On a point of order, Madam Speaker. I have given you notice of my point of order. On 12 June, I tabled questions to the Secretary of State for Northern Ireland, the Secretary of State for Wales, the Secretary of State for Scotland and the Minister of Agriculture, Fisheries and Food relating to the latest information on BSE cases. I received holding answers on 18 June from all four Departments, and I received substantive answers from the Welsh, Scottish and Northern Ireland Offices on 20 June.

I still have not received an answer from the Ministry of Agriculture. However, the Minister issued a press release giving those figures at the royal agricultural show yesterday. Madam Speaker, is it not a grave discourtesy to you and to the House for the Government to govern by press release?

Madam Speaker

I have made a pronouncement on this matter before. I expect Ministers to give the House information first. I cannot verify the figures or what the hon. Gentleman has said, but no doubt Members on the Treasury Bench will have noted his point of order. I suggest to the hon. Gentleman that he continues to pursue this matter with the Ministers concerned.

Mr. George Foulkes (Carrick, Cumnock and Doon Valley)

On a point of order, Madam Speaker. My understanding has been that you take points of order at this time of the day. However, you took a point of order from the hon. Member for Ealing, North (Mr. Greenway) during Question Time. Under what circumstances are points of order taken during Question Time? Is it in relation to the conduct of hon. Members during the particular Question Time?

Madam Speaker

No, it is not the conduct of Members; it is the use of foul language. I will always take a point of order immediately if it is drawn to my attention that unacceptable language has been used.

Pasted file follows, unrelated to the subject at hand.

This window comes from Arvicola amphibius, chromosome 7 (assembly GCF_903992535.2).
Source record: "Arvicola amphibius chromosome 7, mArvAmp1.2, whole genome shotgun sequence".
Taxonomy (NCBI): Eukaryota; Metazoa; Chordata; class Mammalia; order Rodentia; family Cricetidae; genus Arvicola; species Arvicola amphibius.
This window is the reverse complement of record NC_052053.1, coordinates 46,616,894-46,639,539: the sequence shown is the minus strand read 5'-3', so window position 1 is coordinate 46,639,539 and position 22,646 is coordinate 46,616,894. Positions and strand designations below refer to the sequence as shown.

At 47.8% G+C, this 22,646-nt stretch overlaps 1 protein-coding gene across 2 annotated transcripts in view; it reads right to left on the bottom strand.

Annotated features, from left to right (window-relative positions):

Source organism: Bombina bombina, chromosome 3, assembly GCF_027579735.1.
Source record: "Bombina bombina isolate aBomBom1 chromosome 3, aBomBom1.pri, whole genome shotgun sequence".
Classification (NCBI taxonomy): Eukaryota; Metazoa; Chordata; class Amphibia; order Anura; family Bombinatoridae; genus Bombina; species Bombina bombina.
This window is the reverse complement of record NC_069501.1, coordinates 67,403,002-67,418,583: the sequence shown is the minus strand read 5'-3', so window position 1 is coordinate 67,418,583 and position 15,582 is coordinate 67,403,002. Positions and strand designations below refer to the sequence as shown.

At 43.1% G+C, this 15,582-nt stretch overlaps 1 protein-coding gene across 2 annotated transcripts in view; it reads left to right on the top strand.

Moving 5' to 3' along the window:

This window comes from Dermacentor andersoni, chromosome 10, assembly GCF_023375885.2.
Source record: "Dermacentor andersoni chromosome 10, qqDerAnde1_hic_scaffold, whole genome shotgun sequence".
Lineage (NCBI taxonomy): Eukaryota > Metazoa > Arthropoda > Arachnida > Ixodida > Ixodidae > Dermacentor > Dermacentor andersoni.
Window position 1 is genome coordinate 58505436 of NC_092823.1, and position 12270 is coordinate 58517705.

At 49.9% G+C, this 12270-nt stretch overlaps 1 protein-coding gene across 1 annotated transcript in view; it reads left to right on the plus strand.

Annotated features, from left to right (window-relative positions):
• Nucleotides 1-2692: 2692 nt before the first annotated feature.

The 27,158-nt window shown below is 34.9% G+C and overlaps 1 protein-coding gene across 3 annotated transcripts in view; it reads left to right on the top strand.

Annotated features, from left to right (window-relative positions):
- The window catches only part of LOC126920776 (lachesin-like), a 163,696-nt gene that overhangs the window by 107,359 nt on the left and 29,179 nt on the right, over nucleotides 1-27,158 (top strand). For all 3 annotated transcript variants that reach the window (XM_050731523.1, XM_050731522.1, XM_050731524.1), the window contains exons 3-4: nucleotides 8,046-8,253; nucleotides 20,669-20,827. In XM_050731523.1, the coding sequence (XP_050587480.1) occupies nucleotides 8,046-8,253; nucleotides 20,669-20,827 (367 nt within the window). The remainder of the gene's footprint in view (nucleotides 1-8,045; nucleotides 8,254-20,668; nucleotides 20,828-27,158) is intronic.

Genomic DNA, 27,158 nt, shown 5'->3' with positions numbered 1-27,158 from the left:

Mr. Matthew Taylor (Truro)

On a point of order, Madam Speaker. I understand that the Secretary of State for the Environment has announced today that he is taking legal action against South West Water because of the poisoning of some 400 people with cryptosporidium. Have you had any indication that he intends to explain to the House what is happening in this regard?

Madam Speaker

No, I have not been informed that the Secretary of State is seeking to make any such statement.

Mr. David Hanson (Delyn)

On a point of order, Madam Speaker. Could you give me some guidance about the amount of time taken by Ministers to answer ordinary written parliamentary questions? I tabled a question to the Minister of Agriculture on 22 April and I received a reply only yesterday, following a further parliamentary question. I have looked into this matter, and I have found that over half the questions tabled for ordinary written answers to the Minister of Agriculture since 20 March have taken more than one week to answer. Is there any guidance on this matter? I think that a nine-week wait for a written parliamentary answer is an extraordinarily long time.

Madam Speaker

I have a good deal of sympathy with the matter the hon. Gentleman has raised. I will look at the matter and come back to him. If what the hon. Gentleman has told me is correct, it is an inordinate length of time. Ministers appear sometimes to be taking a great deal of time to answer questions.